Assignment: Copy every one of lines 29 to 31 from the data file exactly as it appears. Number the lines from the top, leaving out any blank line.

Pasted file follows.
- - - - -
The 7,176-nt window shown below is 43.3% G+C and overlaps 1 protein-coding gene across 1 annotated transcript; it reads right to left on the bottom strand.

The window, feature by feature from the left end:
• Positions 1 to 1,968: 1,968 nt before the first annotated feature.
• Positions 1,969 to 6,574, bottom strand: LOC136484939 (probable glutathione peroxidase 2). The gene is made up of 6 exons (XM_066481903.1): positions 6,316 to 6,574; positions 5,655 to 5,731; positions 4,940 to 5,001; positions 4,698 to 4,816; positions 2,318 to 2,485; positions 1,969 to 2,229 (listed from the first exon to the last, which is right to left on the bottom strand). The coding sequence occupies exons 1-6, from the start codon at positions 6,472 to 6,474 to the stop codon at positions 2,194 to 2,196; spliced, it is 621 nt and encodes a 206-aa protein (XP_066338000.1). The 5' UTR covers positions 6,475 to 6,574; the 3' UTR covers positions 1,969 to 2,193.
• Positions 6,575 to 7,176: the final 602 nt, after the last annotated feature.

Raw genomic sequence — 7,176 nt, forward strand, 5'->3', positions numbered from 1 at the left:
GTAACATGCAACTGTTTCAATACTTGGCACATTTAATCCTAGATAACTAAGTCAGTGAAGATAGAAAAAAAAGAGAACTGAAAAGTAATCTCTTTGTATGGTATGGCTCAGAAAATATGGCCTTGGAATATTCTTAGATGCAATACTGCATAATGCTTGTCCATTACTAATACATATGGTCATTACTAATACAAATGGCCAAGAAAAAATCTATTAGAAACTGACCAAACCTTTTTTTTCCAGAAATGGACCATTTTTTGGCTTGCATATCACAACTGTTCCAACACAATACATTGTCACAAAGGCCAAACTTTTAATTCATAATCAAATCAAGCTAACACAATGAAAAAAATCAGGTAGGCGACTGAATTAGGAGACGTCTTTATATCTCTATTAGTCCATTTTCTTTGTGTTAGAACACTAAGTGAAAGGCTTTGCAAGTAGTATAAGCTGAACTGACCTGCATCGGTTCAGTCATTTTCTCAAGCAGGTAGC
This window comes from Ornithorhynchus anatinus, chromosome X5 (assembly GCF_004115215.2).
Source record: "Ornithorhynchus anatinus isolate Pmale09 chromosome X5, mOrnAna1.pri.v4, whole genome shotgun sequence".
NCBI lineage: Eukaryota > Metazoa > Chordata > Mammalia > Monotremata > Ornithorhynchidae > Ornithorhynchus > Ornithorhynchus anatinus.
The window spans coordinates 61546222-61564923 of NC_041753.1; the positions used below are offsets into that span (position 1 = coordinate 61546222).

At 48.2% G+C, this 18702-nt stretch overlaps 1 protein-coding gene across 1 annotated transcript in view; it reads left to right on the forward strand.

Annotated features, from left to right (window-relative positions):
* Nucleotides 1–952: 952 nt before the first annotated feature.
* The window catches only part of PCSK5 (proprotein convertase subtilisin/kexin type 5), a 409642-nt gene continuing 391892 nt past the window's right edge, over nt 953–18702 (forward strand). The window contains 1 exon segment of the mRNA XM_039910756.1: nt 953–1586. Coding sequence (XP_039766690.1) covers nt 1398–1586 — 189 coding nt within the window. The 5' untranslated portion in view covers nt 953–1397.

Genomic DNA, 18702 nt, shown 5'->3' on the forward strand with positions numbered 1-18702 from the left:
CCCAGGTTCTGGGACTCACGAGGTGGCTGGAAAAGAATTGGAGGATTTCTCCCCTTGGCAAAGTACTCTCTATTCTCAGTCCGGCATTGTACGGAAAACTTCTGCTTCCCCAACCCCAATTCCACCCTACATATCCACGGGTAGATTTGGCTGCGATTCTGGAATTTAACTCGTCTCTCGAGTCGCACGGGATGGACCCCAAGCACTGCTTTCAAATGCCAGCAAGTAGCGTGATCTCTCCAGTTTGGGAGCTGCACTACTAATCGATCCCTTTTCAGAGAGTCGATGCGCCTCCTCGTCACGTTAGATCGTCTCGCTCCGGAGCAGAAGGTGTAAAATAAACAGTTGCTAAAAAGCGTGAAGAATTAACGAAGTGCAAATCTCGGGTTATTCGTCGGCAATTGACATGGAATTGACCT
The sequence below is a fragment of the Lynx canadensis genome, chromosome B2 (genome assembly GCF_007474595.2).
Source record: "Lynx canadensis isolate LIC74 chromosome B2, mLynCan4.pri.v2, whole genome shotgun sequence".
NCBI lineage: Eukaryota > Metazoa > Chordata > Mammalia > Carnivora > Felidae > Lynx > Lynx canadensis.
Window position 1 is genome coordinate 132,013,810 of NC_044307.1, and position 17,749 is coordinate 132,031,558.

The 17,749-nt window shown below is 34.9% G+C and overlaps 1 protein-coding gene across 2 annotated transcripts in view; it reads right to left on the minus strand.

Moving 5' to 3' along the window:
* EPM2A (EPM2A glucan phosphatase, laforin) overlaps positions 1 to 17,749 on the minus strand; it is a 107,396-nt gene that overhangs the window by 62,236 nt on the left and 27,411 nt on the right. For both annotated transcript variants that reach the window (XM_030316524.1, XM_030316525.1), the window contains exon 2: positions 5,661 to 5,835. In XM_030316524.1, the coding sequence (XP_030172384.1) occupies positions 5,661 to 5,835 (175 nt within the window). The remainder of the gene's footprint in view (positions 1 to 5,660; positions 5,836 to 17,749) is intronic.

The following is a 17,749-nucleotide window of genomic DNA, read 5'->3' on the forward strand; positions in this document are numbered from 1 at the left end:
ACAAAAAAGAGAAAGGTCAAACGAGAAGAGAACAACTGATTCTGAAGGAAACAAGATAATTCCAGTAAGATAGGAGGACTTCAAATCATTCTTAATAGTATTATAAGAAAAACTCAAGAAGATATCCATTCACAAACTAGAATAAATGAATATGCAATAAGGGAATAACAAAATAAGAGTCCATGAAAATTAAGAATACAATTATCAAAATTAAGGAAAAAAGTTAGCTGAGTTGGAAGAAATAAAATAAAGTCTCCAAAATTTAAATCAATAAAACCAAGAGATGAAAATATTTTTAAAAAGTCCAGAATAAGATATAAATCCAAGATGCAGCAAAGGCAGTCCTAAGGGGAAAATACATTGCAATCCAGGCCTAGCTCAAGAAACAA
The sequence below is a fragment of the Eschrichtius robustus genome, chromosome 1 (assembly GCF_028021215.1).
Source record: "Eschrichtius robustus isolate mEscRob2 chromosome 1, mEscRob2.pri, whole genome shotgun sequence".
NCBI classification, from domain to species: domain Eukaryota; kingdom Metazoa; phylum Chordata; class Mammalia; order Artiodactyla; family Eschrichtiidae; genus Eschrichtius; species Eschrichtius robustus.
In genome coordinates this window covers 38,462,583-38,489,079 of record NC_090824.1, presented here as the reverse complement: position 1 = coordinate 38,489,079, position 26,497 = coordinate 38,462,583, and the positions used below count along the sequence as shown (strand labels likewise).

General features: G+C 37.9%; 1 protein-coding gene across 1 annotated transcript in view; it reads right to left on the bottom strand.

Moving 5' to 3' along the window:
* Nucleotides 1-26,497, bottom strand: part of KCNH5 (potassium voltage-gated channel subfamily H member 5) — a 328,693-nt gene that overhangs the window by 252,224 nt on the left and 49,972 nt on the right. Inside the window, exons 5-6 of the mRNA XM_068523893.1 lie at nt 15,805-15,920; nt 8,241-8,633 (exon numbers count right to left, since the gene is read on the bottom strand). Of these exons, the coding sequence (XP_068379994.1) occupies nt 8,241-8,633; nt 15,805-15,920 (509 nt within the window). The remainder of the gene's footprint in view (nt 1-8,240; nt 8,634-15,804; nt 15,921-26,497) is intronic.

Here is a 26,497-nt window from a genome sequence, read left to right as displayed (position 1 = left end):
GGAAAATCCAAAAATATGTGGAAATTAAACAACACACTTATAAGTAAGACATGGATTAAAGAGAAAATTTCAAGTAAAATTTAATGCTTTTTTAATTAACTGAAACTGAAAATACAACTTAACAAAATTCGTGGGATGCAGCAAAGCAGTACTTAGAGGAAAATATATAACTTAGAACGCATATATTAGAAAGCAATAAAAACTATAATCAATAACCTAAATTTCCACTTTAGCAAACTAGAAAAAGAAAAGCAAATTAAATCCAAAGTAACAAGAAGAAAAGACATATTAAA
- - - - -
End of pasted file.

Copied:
NCBI classification, from domain to species: domain Eukaryota; kingdom Metazoa; phylum Chordata; class Mammalia; order Artiodactyla; family Eschrichtiidae; genus Eschrichtius; species Eschrichtius robustus.
In genome coordinates this window covers 38,462,583-38,489,079 of record NC_090824.1, presented here as the reverse complement: position 1 = coordinate 38,489,079, position 26,497 = coordinate 38,462,583, and the positions used below count along the sequence as shown (strand labels likewise).

General features: G+C 37.9%; 1 protein-coding gene across 1 annotated transcript in view; it reads right to left on the bottom strand.